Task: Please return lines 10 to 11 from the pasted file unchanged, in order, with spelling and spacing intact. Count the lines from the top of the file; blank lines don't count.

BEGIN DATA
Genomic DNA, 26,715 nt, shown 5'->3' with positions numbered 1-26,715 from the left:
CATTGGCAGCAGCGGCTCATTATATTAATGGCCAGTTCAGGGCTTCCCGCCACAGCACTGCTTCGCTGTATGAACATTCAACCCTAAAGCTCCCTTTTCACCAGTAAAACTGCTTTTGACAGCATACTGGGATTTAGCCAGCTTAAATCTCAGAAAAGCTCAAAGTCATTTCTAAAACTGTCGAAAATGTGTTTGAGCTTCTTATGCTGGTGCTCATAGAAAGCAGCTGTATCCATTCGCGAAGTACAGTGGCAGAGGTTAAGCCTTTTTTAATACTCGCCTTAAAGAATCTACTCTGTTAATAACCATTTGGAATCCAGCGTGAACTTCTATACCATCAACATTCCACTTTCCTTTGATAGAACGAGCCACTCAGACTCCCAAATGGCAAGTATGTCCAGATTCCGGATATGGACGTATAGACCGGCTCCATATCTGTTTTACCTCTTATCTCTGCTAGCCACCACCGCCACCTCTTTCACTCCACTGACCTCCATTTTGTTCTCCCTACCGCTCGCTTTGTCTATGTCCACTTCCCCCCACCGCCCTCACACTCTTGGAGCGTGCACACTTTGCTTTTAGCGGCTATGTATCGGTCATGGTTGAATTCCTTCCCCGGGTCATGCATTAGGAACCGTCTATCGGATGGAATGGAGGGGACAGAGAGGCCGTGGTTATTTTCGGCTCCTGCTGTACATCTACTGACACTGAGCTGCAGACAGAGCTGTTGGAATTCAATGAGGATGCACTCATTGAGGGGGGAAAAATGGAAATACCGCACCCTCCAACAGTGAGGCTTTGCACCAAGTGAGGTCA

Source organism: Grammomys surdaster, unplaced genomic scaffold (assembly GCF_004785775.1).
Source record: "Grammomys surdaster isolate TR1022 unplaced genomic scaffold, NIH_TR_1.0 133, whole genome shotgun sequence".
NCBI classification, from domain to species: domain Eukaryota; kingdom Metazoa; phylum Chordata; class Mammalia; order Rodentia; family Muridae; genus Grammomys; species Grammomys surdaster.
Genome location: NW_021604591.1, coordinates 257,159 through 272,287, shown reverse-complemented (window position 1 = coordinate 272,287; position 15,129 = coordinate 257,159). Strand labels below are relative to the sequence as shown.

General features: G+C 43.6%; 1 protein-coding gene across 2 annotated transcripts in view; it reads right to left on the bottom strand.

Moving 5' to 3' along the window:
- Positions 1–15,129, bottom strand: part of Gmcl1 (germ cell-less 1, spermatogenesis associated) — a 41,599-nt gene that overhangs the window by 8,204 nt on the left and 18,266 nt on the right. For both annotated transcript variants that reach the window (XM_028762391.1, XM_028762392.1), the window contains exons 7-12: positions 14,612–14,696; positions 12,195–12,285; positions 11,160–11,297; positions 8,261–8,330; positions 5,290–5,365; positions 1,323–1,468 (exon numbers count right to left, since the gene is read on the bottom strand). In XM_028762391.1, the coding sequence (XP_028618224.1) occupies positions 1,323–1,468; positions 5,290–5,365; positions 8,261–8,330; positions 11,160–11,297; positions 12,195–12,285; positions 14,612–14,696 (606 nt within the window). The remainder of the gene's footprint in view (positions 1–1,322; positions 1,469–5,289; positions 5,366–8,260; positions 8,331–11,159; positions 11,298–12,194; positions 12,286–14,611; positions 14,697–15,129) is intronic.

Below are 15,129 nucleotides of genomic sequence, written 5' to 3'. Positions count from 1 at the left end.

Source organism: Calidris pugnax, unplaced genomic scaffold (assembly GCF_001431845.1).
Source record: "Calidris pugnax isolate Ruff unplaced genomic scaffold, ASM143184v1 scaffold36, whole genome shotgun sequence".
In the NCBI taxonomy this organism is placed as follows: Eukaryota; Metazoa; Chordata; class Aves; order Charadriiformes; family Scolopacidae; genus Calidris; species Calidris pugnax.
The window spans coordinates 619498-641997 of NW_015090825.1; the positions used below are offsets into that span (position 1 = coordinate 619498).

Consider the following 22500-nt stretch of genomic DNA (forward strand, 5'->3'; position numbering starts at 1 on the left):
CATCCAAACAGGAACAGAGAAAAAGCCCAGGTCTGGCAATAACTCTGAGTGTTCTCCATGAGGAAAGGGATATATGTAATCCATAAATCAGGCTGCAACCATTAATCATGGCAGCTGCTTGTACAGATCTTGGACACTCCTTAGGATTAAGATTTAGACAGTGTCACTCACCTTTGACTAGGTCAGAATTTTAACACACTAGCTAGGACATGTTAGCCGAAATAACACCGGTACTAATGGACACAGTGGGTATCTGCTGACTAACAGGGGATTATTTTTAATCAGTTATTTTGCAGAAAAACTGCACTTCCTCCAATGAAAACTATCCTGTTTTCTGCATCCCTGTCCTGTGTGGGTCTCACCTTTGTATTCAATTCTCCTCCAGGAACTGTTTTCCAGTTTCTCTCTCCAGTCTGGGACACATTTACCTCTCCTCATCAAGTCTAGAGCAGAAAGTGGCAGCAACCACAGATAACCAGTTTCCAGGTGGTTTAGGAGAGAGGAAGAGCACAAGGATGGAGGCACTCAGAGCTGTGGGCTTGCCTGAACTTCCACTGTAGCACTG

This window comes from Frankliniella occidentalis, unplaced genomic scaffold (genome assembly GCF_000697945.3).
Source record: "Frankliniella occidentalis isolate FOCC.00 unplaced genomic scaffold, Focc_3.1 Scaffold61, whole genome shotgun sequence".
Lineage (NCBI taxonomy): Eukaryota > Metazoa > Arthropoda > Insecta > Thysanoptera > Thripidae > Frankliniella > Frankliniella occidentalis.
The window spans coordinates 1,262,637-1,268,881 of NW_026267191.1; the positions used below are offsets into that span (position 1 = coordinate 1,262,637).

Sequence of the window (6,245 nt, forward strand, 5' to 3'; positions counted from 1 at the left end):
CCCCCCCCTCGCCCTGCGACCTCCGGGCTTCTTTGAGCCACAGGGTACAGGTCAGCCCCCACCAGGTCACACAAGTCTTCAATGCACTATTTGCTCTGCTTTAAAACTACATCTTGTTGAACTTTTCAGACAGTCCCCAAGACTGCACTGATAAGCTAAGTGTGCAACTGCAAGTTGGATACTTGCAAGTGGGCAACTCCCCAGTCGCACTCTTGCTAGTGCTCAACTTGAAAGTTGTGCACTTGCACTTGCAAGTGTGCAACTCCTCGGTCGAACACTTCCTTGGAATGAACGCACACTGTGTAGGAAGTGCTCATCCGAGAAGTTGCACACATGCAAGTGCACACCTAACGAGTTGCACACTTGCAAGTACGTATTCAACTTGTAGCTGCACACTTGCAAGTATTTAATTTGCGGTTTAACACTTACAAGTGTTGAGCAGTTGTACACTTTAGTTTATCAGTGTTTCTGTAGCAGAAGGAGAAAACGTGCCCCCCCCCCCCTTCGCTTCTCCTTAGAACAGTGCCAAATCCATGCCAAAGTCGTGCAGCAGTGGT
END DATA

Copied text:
Below are 15,129 nucleotides of genomic sequence, written 5' to 3'. Positions count from 1 at the left end.

Source organism: Calidris pugnax, unplaced genomic scaffold (assembly GCF_001431845.1).